Take Action on Lead Poisoning Prevention Week
October 24-30 is Lead Poisoning Prevention Week. The California Department of Public Health (CDPH), Childhood Lead Poisoning Prevention Branch (CLPPB) invites you to join us in bringing awareness to this illness by learning more about lead sources, prevention tips, and getting your child tested.
Many people think that lead poisoning is no longer a problem, but it is still one of the most common environmental illnesses in children. Luckily, lead poisoning is completely preventable. Simple steps, such as washing hands, dusting with a wet cloth, covering bare dirt in the yard, and feeding children healthy meals and snacks can reduce the risk of lead exposure.
There is no known safe level of lead in the body, and even small amounts of lead can harm a child’s brain and cause learning, attention, and behavioral difficulties. Children who have lead poisoning often do not look or act sick; therefore, the only way to know if a child is lead poisoned is through a blood lead test. During the COVID-19 pandemic, many children missed their regular checkups and blood lead tests. It is now especially important to schedule well-child visits and get back on track with tests and vaccines that may have been missed due to the pandemic. For resources related to COVID-19 and lead poisoning prevention, please visit CLPPB’s COVID resources web page.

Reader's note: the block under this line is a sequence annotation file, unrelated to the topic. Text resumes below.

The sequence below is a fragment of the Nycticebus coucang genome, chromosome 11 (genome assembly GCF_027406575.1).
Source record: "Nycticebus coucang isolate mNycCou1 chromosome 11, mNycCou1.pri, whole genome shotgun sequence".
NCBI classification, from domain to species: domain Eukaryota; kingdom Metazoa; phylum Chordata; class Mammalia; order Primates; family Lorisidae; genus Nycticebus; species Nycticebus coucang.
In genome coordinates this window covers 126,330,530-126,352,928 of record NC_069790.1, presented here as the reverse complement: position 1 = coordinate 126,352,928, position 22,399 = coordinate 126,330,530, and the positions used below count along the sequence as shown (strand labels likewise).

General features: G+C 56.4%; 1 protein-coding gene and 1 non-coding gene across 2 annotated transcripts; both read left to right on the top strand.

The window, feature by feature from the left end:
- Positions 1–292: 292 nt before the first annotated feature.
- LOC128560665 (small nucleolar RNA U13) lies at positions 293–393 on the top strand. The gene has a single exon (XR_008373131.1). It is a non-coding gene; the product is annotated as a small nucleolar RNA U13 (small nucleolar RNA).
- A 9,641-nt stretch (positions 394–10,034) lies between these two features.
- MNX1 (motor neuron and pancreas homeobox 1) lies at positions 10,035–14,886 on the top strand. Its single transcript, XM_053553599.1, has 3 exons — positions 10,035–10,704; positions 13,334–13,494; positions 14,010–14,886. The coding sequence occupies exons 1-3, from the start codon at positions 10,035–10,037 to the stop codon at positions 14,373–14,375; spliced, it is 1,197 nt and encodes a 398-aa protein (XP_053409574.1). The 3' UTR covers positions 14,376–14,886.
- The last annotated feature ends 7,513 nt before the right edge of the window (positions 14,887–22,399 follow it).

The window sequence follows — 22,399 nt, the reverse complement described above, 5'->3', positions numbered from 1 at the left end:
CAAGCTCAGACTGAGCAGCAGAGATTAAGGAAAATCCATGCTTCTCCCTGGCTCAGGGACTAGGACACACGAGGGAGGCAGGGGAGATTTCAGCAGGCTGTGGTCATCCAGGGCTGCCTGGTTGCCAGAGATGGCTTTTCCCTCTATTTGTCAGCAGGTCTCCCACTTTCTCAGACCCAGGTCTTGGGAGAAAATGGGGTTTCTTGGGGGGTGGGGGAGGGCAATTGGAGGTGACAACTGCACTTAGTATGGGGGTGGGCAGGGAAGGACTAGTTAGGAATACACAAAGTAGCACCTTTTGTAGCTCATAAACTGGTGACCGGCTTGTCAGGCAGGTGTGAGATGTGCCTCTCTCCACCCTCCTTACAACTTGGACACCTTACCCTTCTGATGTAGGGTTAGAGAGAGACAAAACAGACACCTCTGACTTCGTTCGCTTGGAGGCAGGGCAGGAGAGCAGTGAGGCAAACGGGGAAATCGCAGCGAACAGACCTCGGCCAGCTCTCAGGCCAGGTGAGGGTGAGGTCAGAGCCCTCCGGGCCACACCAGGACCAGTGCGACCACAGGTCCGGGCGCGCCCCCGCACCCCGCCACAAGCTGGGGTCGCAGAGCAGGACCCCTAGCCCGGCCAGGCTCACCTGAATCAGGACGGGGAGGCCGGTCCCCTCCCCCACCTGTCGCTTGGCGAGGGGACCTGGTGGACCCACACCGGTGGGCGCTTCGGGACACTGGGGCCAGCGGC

Children can be exposed to lead by ingesting lead-contaminated dust, including lead dust brought home on parents’ work clothes; paint chips from chipped or peeling lead-based paint; and lead-contaminated soil. Other potential sources of lead include certain imported or antique ceramic pottery, painted objects, traditional home remedies, traditional cosmetics, imported spices, candies, and other food products. Some activities that involve lead products and can put children at risk include soldering, making stained glass, and handling lead bullets or fishing sinkers.
Washing children’s hands, especially before eating and sleeping, and keeping the home clean and dust-free are some of the best ways to reduce lead exposure. Feeding children healthy meals and snacks can also reduce the amount of lead that is absorbed into their bodies. Choosing a variety of foods, especially those containing iron (e.g., chicken, eggs, beans, kale), calcium (e.g., milk, yogurt, spinach, corn tortillas), and vitamin C (e.g., oranges, tomatoes, berries, broccoli) are especially important.
Children enrolled in publicly funded programs, such as Medi-Cal or Women, Infants, and Children (WIC), and children who live or spend time in homes built before 1978 (when lead-based house paint was severely restricted) that have chipped or peeling paint or have been recently remodeled are considered at highest-risk of lead poisoning. If you think your child might be at risk of lead poisoning, ask your child’s doctor about a blood lead test. At-risk children should get tested for lead at one and two years of age and receive catch-up testing up to age six if they were not tested at one and two years.
Parents and caregivers are encouraged to learn more about how to prevent childhood lead poisoning. Please visit CLPPB’s website at www.cdph.ca.gov/Programs/CLPPB for more information. For Lead Week 2021 events and resources, please visit CLPPB’s Lead Week 2021 Resource web page.